Scotty Leaves The Beach

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First Noosa Festival of Surfing, 1998. Scotty second from left 

One of the great larrikins of Australian surfing, and one of our greatest treasures, left the beach last week after a long slide into dementia.

Scotty Dillon, a regular at the Noosa Festival of Surfing until a few years ago, loved a long slide on a big day, and handled this final one, as he always did, with style and humour.

Scott Dillon was born in Bondi in 1928 and was bodysurfing with his father before he could walk. A diminutive figure but a larger than life character, Scotty was always a storyteller, and sometimes the yarns seemed embroidered with the years. But what is undisputable is Dillon’s bold and fearless approach to life, from tackling the biggest waves he could find in Australia, California, Mexico and Hawaii to stamping his authority in the boxing ring and putting his neck on the line as a professional speedway driver.

Scotty became a skilled toothpick rider during his early teens, and by the late 1940s he was a regular at Ben Buckler off Bondi when the swell was running. At Sydney Grammar School, Scott also trained as a boxer, and the ring took precedence in the years after World War Two when he won two Australian championships as a bantamweight and only just missed out on selection for the 1952 Olympics in Helsinki.

Brushing aside this disappointment, he travelled to California with his great mate Barry “Magoo” McGuigan and surfed until the money ran out, when he sought work in the logging camps of Canada. Back in Australia in the mid-1950s, he married Mitzi and, inspired by the arrival of the Malibu chip surfboards in 1956, decided to join fellow Bondi surfers Bill Wallace and Gordon Woods in the surfboard manufacturing business. He was also considered to be one of Australia’s best big wave riders, tackling the Queenscliff and Bare Island bomboras on the very biggest days.

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At the Legends Museum, 1990s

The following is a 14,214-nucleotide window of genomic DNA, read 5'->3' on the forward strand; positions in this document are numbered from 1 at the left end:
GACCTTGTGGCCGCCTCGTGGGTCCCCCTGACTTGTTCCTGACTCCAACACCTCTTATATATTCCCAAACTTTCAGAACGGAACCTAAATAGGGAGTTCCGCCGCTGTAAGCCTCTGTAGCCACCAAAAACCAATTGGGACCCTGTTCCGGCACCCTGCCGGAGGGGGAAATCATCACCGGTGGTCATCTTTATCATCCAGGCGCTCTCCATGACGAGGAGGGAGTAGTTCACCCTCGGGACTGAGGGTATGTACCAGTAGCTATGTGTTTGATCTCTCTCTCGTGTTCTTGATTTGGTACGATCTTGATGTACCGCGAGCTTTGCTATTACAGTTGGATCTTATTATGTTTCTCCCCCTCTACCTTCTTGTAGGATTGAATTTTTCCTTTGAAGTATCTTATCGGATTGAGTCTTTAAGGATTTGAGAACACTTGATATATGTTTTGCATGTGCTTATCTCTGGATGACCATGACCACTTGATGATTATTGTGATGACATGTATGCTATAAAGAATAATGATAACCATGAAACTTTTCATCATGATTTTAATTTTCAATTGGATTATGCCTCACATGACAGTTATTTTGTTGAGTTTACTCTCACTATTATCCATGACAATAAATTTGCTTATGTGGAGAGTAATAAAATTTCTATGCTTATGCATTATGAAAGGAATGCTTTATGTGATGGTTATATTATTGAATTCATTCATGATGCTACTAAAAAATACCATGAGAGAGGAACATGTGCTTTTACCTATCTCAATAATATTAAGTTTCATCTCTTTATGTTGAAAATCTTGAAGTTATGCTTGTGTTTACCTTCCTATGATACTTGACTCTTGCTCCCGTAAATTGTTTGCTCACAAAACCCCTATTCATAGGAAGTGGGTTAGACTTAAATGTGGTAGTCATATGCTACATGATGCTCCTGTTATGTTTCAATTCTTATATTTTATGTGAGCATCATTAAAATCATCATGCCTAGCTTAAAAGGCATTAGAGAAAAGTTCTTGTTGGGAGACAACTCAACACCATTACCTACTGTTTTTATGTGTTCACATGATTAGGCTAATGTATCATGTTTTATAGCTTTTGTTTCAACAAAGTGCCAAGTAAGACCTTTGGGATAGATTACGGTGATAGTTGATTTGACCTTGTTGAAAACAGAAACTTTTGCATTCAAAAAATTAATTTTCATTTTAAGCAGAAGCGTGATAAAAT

At the beginning of the 1960s Dillon joined Woods and Wallace in the move across Sydney Harbour to establish the hub of the surfboard industry in Brookvale, a group that later became known as the “Brookvale Six”. By then he was regarded as a master craftsman whose experimental designs and cutting-edge fins attracted the attention of leading surfers and shapers like Bob McTavish, who did a brief shaping apprenticeship with Scotty.

Always looking for new thrills, Dillon became a respected speedway driver at the Sydney Showground and Liverpool Speedways in the mid-1960s. He captained NSW in midget speed cars and sedans between 1966 and ‘71.

In the late 1970s Scott moved his surfboard business north to Coffs Harbour, and gradually began to scale down his operations. In 1999 he opened Legends Surf Museum, just off the Pacific Highway, where he introduced busloads of backpackers to surfing’s rich history, until the building of the new motorway forced its closure.

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Scotty rides the Queenscliff Bombora, 1962

In late 2015, filmmaker Shaun Cairns and I interviewed Scotty at length in Coffs Harbour for our film Men of Wood and Foam, and although he was a bit hazy on his personal history, he still had his spark and his wicked sense of fun. Local shaper Billy Tolhurst and I subsequently arranged for a blank and some shaping tools to be set up outside his room at the Legacy Nursing Home. Steve, his main nurse, phoned me in great excitement a couple of weeks later. “He’s shaping again, and it’s not bad! He wants to start a new label.”

The last time I saw Scotty was in January at the ScreenWave International Film Festival at Coffs Harbour, where he was special guest at a packed-house live music screening of our film. I sat next to him as the film played, watching him grow more animated as the familiar figures graced the screen. “That’s me! That’s Midget, bloody Midget, he was good.”

I asked his daughter Lindy if we could take Scotty on-stage for the post-screening Q & A, and we guided him backstage as the credits rolled and got him seated on a comfortable lounge. I asked him just one question: “Scotty, now that you’ve retired from the surf scene, what do you miss the most? Shaping a beautiful board, riding a big wave, after-work beers with your mates?”

He spoke clearly into the microphone: “Nuh, I miss the chicks!” He smiled and gave a weak little fist pump. Cue standing ovation. Ah, Scotty, gonna miss you, mate.
PHIL JARRATT

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Scotty’s last fist pump. Coffs Harbour, 2018